And here are the letters.

l letters

I need to trim the letters into circles. There will be some overlapping. I will proceed without an exact idea, and lay out the fabric and cut on the spot.

Linking with Needle and Thread Thursday, button in the sidebar.

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“Stretching Art”* Top Finished

Once I stopped dithering, sewing went relatively quickly, so now the top is finished.

a stretching art 19 top

Because I have several small projects ahead, I’ve set up my portable (52 x 52) design wall. I’d thought I’d be using it for this project too, but since I was following a paper diagram, I had to lay the pieces flat until now when they are attached. You may notice a couple small changes from the preferred arrangement of a couple days ago.

I got several design suggestions, but only one before I’d done a fair amount of sewing.  Kate suggested the bottom left “vein” that had been in the first rejected layout. It took me a while to remember why I had dropped it. At the time I was thinking of the way the veins really angled in the photo of the leaf. But when abstracting from reality, such things as realistic angles don’t matter. and I agreed with Kate that the design needed it.

In case you are wondering, No, the angle variations are not a mistake. I wanted the traditional blocks to be at a traditional on-point angle, and the leaf “veins” to have no right angles and not to parallel the blocks, more like the casual placement of modern improv, and the two “grids” to be in tension. I don’t think this tension between the two is what MQG means by their category “Modern Traditional,” but I might submit it to QuiltCon next year anyway.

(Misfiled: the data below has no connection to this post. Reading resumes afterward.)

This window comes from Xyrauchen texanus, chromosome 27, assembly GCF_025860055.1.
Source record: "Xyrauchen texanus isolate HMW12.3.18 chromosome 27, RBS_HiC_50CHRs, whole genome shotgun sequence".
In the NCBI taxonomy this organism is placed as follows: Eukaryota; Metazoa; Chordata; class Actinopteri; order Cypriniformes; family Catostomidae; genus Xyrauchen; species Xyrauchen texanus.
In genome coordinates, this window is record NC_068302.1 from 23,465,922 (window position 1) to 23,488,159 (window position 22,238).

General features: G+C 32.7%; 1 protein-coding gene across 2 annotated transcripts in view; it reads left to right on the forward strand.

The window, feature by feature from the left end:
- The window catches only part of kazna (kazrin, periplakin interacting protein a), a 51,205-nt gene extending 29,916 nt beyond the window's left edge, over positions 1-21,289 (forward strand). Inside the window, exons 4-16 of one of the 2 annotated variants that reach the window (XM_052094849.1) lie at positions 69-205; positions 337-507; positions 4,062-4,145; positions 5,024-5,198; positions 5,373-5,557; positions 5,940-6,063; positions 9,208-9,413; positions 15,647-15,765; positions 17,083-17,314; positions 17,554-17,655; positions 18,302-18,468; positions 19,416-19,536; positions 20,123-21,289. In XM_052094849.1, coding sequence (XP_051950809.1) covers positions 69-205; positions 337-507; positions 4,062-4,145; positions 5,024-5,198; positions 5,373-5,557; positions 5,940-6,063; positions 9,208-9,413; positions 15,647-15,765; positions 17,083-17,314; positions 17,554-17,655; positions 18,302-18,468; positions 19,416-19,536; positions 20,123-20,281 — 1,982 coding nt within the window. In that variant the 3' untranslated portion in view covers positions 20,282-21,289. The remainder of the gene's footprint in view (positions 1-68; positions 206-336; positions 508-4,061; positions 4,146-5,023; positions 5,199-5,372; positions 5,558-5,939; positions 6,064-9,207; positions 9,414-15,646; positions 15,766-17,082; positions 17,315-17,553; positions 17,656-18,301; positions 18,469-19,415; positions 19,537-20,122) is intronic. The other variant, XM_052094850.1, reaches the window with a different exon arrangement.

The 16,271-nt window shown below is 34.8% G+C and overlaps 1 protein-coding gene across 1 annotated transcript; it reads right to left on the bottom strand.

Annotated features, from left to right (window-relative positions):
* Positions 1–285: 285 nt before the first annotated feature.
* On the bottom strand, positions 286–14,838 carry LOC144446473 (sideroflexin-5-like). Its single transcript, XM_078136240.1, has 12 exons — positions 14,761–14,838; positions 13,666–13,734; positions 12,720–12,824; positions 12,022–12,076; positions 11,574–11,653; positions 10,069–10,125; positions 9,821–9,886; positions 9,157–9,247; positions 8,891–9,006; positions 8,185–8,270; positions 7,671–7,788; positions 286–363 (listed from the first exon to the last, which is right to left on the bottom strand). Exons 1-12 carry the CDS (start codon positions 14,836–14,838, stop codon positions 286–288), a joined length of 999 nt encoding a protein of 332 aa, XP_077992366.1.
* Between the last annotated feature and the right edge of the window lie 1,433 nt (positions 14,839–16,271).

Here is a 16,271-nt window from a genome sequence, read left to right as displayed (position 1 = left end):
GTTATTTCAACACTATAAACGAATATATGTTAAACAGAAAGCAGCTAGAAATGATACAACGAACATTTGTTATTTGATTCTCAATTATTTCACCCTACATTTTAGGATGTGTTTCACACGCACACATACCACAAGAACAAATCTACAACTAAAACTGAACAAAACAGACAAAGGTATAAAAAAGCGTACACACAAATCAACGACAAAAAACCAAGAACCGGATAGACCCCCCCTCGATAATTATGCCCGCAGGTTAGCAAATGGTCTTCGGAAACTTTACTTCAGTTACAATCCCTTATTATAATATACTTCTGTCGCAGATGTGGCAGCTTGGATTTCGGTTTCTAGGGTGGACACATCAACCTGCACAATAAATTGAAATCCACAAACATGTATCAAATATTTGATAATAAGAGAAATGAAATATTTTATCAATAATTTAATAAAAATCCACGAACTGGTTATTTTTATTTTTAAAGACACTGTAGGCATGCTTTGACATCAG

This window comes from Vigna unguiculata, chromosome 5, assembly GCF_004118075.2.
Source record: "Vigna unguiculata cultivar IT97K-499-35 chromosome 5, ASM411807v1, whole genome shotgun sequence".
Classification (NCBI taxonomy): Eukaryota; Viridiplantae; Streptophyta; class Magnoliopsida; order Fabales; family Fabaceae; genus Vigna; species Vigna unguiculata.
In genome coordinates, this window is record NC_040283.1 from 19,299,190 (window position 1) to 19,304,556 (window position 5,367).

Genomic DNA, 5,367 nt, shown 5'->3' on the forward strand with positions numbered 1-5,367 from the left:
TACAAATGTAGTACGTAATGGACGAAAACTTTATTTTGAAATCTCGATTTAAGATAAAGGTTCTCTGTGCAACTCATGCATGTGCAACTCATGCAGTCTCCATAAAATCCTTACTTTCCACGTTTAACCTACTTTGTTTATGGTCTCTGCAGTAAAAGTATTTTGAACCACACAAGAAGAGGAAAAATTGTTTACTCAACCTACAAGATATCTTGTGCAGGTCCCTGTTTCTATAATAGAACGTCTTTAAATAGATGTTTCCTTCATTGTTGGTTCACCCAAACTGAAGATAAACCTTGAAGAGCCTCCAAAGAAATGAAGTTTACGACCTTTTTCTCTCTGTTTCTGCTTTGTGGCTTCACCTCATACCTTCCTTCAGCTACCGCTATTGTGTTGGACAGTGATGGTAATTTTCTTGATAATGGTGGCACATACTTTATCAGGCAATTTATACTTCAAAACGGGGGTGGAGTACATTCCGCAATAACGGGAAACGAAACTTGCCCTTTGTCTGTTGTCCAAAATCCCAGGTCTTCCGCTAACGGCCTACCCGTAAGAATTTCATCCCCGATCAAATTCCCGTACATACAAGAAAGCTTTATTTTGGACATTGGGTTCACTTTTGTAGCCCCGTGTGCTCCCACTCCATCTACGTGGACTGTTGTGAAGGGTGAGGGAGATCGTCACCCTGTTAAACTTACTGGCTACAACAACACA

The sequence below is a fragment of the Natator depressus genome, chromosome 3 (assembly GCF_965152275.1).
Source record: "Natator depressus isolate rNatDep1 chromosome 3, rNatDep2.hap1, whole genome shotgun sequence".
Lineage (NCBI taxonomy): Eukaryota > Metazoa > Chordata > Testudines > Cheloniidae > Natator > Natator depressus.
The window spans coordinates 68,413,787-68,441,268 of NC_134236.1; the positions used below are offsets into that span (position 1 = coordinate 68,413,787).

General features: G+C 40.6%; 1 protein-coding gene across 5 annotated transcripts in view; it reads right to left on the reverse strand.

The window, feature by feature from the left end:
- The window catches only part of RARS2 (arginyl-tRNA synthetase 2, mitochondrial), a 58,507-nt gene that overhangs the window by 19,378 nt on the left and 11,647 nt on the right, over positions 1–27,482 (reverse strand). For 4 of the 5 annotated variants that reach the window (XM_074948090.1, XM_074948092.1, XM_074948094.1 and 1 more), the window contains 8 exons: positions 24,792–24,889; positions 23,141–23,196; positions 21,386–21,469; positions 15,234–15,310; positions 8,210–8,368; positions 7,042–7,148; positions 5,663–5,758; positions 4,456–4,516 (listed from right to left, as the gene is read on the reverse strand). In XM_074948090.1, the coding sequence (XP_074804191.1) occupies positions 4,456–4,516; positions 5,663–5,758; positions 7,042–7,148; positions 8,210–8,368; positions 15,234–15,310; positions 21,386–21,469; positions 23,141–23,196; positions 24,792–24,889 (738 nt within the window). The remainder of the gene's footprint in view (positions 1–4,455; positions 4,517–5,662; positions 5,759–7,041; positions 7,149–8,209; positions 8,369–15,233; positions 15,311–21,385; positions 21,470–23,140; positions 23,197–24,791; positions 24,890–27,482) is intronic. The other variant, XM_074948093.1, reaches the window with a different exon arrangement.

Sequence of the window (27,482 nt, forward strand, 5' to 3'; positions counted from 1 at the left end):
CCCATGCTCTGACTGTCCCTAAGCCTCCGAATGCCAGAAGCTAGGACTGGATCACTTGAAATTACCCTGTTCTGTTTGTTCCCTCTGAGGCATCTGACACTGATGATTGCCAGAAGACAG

I am still not sure if the design has a focus.  My eye tends to fall at the spot where the two veins almost meet above the autumn tree block. Not sure if that qualifies it as a focus.

Now to plan quilting–I have two tentative ideas. Tune in again next [whenever].

*For those interested in details of the Stretching Art Challenge, here is the link.

Meanwhile, while piecing the top I finished off 11 more sets of 5 squares for the Irish Star quilt, the relaxed schedule QAL, relaxed because many of us are making the chain blocks as leaders and enders. (Link here if you are interested in the tutorial.)

Irish Star progress

Whereas most people are making blocks as they go, I am making columns.Why do something easy if you can make it more difficult? Before I realized that each star’s background involved 4 of the chain blocks as well as the star block itself, I’d decided I wanted to use left over background fabric and not have the backgrounds match. I won’t have enough variety to make each of 17 unique, but there will be variety.  That means I have to know where the stars are going to be placed before knowing where to put the background square in each of the four surrounding sets of 25 patch blocks. (If this doesn’t make sense, go look at the tutorial.) I need 68 pairs of 2 1/2-inch squares, so it will take a quilt or two before I have them ready.  I also need to cut more pieces for around a dozen star blocks. To do that, I need to do some scrap control, i.e. cut more 2 1/2-inch squares. My color selection is getting very limited as well as there not being 136 usable squares.